Most of the activists resorting to this specific form of protest are young — many in their early 20s — and are the recipients of a flood of criticism for resorting to “extreme” means to convey their message. Many of these activists have been arrested — and they join a long tradition of climate activists who engage in civil disobedience being labeled “violent” or otherwise villified for disruptive protests. Moreover, they are patronized for their age and inexperience — and amid all the conversation about how they did it, we’ve lost sight of the why. More importantly, the public indifference to the angst of young climate activists that’s driving their action betrays an indifference to meaningfully engaging with climate change itself. The young generation has been entrusted with saving the planet — and yet, their attempts are dismissed as incorrect when they try.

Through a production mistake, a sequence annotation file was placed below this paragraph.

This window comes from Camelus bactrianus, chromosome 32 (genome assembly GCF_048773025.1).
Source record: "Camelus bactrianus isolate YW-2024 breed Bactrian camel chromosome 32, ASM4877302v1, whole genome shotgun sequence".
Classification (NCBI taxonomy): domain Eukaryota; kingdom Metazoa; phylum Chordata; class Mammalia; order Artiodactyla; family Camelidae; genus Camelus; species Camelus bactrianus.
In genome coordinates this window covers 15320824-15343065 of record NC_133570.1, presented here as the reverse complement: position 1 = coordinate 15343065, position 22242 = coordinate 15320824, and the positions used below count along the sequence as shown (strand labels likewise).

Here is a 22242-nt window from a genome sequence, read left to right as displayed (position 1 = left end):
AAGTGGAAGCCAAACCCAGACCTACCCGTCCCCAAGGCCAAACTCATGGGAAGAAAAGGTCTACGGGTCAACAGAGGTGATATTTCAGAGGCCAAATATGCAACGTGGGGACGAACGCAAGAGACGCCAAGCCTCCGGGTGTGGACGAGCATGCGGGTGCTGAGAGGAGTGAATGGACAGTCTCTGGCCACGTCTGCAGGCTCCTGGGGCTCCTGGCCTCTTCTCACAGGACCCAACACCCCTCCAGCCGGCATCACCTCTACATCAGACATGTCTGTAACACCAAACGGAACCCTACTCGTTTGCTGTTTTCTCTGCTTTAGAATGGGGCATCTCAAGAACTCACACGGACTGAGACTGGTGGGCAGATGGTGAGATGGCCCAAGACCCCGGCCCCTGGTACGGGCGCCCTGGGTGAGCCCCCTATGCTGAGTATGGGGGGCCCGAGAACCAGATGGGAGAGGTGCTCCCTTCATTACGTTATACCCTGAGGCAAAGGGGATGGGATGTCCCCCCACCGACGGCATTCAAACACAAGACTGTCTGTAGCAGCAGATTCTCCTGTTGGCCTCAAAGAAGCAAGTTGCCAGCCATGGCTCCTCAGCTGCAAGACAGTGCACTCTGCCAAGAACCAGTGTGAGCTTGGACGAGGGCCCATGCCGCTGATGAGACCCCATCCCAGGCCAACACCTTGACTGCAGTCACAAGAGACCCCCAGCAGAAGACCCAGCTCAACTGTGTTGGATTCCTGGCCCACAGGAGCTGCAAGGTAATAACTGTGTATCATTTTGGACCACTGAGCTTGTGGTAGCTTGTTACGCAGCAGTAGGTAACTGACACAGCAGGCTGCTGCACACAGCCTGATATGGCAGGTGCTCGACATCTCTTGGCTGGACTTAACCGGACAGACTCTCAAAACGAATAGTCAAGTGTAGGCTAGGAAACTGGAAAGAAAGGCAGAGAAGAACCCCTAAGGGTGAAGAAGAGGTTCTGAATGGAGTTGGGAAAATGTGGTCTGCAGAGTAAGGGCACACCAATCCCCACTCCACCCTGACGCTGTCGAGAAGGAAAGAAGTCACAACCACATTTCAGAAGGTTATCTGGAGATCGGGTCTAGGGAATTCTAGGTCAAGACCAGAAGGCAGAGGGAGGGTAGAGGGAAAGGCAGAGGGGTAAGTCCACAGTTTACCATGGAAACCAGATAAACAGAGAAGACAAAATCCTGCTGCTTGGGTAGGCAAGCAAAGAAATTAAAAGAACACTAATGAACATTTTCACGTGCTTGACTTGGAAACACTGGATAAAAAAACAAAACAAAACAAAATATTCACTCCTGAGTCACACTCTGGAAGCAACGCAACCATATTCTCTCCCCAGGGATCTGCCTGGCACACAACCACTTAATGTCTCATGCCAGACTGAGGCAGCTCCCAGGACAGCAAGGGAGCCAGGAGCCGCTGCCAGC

But the link between art and protest predates these activists’ efforts. The anonymous political artist Banksy shredded a piece of his own work as it was about to go up on auction as a way of commenting on corporate greed that commodifies art for the consumption of the elite. Then, Banksy parodied other great works of art to make a comment about societal indifference to climate change — with these parodied pieces then going on to fetch millions at auctions too. In the years that followed, climate critique became fashionable — action, not so much.